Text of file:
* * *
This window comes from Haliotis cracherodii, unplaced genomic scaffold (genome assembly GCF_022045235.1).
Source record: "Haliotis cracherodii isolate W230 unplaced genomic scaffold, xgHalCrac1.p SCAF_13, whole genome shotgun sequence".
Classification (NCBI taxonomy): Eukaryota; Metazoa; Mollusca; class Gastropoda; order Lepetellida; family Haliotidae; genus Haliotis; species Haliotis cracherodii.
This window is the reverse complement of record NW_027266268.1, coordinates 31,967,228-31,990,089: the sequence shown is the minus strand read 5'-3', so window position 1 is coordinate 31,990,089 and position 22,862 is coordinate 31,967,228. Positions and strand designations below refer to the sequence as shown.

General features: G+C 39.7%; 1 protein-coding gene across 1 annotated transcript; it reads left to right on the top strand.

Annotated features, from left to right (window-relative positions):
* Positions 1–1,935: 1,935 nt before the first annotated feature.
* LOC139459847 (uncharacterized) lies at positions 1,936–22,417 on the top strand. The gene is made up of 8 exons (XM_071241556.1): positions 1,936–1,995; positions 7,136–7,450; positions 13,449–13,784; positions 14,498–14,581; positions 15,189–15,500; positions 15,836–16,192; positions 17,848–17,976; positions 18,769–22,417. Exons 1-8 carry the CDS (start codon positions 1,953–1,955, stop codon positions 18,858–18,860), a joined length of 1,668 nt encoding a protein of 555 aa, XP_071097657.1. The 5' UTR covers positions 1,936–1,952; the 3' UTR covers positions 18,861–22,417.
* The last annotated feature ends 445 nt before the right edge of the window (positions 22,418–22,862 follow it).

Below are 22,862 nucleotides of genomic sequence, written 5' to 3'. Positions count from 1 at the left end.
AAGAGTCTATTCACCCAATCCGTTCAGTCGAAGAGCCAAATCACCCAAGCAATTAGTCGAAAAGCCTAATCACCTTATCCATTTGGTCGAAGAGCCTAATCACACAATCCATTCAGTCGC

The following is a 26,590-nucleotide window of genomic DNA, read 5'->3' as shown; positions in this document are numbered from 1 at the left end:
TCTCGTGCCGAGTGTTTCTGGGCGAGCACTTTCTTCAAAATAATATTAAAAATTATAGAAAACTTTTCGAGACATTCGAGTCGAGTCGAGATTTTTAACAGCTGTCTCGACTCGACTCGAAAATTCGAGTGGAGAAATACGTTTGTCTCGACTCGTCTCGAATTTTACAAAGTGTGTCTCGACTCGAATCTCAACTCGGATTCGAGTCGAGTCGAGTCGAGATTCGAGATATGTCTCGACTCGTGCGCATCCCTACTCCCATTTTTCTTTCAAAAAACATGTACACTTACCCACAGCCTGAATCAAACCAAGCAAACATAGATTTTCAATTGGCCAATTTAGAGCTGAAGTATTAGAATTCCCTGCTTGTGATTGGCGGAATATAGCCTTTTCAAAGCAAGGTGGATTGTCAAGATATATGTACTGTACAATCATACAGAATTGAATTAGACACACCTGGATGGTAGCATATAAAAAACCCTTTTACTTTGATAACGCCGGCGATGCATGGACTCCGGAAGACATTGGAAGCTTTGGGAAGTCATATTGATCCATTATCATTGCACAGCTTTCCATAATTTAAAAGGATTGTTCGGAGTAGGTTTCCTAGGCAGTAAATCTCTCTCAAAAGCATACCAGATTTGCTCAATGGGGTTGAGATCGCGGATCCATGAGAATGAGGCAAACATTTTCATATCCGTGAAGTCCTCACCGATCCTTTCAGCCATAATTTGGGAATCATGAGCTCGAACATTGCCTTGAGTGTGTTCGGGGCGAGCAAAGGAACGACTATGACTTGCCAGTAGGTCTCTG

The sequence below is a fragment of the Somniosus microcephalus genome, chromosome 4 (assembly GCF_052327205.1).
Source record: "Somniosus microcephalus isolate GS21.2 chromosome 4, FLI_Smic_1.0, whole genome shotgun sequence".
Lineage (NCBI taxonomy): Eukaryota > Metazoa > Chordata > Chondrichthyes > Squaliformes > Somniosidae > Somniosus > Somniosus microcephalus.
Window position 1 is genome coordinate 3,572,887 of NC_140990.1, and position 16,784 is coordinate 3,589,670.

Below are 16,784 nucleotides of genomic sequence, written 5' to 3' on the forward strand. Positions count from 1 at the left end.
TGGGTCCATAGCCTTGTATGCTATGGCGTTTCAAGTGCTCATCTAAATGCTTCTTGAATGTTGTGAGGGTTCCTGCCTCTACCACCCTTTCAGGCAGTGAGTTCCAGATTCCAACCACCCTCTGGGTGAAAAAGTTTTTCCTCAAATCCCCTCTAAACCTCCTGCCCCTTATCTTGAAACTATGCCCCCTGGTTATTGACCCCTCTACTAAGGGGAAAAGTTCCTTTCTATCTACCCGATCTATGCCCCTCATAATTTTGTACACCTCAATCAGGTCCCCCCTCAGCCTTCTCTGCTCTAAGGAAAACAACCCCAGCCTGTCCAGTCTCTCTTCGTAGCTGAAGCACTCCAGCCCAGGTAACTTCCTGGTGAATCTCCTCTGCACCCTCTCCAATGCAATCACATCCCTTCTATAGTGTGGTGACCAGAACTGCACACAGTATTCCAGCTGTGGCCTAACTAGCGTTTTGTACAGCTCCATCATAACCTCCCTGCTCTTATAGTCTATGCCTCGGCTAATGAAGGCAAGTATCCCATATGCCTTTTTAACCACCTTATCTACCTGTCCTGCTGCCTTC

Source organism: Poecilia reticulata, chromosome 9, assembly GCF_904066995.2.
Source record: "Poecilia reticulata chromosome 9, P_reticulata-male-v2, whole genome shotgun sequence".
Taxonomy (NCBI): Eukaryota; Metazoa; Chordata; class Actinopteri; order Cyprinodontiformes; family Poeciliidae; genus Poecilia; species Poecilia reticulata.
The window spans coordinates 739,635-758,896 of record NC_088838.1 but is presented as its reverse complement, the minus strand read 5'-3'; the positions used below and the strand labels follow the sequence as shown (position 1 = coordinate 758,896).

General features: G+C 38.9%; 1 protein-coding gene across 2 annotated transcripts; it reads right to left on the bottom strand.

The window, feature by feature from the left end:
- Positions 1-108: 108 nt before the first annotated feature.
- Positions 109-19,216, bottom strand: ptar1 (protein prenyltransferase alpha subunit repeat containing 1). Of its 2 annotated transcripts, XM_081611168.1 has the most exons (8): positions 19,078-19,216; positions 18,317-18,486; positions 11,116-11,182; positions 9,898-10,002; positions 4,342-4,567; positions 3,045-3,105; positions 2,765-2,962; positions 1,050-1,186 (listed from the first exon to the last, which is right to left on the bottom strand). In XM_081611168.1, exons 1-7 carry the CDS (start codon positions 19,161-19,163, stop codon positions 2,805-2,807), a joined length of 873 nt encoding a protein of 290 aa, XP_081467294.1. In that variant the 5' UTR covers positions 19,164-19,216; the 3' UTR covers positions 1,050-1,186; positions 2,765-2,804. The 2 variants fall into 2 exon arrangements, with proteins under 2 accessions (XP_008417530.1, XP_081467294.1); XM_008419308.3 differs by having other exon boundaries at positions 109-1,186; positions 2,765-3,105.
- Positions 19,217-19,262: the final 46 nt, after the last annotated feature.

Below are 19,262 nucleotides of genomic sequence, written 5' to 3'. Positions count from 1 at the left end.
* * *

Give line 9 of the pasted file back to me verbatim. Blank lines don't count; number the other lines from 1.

* The last annotated feature ends 445 nt before the right edge of the window (positions 22,418–22,862 follow it).